The Value of Pro Bono Service


Pro Bono Publico — A Latin term meaning for the public good.  It is the provision of services that are free to safeguard public interest.”
-Black’s Law Dictionary

So with the Thanksgiving holiday being last Thursday and today being Giving Tuesday, I thought the most appropriate installment of my professional development series would be to focus on pro bono service.  Doing pro bono service really helps me to be thankful for all of the blessings I’ve had and to take an opportunity to give back to others.  Since academically I enjoy more corporate and “cold” matters, like contracts, I find that doing pro bono service allows me to actually help people, rather than just focusing on money and other similar business issues.

What Is Pro Bono Service?

Pro Bono opportunities revolve around helping those who typically are not able to secure legal representation due to their economic circumstances.  That means a lot of pro bono clinics or opportunities require that the clients they serve fall under an income threshold; typically the federal poverty line.  Lawyers at clinics or even big law firms take on some of these cases without compensation.  While the clientele typically fall into a similar economic status, their issues are broad and all encompassing, from custody to criminal matters to small business issues.  I’ve seen almost everything during my pro bono opportunities and it’s definitely a great way to get exposure to a lot of different legal issues.

Getting Involved

Most law schools have a whole group dedicated to pro bono service.  Some opportunities might not be available to 1L students since you just started law school, but take advantage of the ones that are because they open doors to more opportunities you can participate in as a 2L and 3L.  There’s also a variety of types of pro bono opportunities for law students; however, you likely won’t be doing a lot of actual legal work since law students aren’t actually licensed to practice law.

The two main types of pro bono service are typically intake or reviewing pleadings.  Intake opportunities revolve around meeting with clients in order to help an organization understand the legal issues they are facing before the organization can decide if they can help.  I like these types of opportunities because you really get to meet with the people you are helping and get to hear about their stories.  It’s definitely an eye opener to see some of the issues I’ve never had to worry about before.  Another form of pro bono service can be in the form of reviewing a case’s pleadings and making recommendations on them to help out actual attorneys.  One of the most popular programs that fits into this category is the Innocence Project, where law student volunteers look through inmate’s files in order to make a recommendation on the viability of their innocence claim.  I’ve seen very successful cases from this project that actually resulted in an inmate’s release based on the work done by the Innocence Project.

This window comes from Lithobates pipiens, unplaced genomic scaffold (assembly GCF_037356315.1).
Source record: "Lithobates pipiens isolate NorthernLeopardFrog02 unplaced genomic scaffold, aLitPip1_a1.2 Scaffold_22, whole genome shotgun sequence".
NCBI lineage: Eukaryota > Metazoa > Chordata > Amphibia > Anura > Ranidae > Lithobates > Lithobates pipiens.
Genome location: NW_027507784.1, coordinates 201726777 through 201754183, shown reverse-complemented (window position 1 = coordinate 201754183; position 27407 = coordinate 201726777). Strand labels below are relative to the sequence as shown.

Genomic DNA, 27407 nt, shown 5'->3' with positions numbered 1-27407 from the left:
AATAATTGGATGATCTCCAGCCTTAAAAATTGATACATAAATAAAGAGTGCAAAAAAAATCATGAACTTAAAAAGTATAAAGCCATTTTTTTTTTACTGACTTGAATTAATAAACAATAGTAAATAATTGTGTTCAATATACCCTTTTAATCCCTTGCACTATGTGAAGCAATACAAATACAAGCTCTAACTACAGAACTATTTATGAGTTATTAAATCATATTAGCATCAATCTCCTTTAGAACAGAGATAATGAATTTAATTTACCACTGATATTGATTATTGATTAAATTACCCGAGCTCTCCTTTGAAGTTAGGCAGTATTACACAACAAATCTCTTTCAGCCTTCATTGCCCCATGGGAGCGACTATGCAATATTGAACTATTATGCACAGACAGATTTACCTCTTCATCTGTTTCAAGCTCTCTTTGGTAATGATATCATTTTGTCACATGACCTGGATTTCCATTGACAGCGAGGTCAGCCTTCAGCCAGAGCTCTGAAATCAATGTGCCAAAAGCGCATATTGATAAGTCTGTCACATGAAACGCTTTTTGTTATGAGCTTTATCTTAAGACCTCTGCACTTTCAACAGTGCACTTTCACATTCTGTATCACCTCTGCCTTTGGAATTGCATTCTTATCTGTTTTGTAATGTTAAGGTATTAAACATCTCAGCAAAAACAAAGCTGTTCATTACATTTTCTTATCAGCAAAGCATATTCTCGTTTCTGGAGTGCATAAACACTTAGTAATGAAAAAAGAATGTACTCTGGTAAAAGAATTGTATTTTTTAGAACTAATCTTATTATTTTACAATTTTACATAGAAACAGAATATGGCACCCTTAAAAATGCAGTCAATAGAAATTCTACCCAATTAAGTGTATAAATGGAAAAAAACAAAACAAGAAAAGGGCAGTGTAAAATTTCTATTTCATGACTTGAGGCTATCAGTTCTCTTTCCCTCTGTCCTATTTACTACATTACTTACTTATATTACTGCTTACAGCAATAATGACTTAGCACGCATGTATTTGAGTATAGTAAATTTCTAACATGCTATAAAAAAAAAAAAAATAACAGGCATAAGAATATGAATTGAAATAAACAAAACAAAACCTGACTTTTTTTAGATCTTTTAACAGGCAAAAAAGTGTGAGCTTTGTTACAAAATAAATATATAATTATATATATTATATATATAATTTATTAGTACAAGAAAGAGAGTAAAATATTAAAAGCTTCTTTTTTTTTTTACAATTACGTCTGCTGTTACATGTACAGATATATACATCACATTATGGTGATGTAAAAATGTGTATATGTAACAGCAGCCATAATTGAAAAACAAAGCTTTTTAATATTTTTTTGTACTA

Benefits of Pro Bono Service

As I mentioned before, pro bono service not only benefits those without a lot in society, but also the law students who participate in it.  Personally, I have found that having my involvement in pro bono on my resume as a great conversation piece.  Interviewers love to hear about what you do with your pro bono work and how it has enhanced your passion for the law.  Also, some schools, like mine, offer an award if you complete a certain number of pro bono hours while in law school.  Getting an award shouldn’t be the only reason why you do pro bono, but if you enjoy volunteering, then receiving this type of award is just the icing on the cake.

I also find participating in pro bono service is a great way to network with more experienced attorneys.  Since you need an actual licensed attorney to supervise your work, you can meet a variety of people if you participate during a lot of different events.  Attorneys love talking about what they do, especially with law students.  Finally, pro bono service gives you an opportunity to see how what you learned in law school fits into the real world.  Since clients come with all types of problems, you never know when your supervising attorney might look to you for your opinion based on what you’ve learned.

What kinds of pro bono service do you guys do at school?  I enjoy getting to interact with clients so I typically go for intake opportunities over ones that require more administrative and substantive work.

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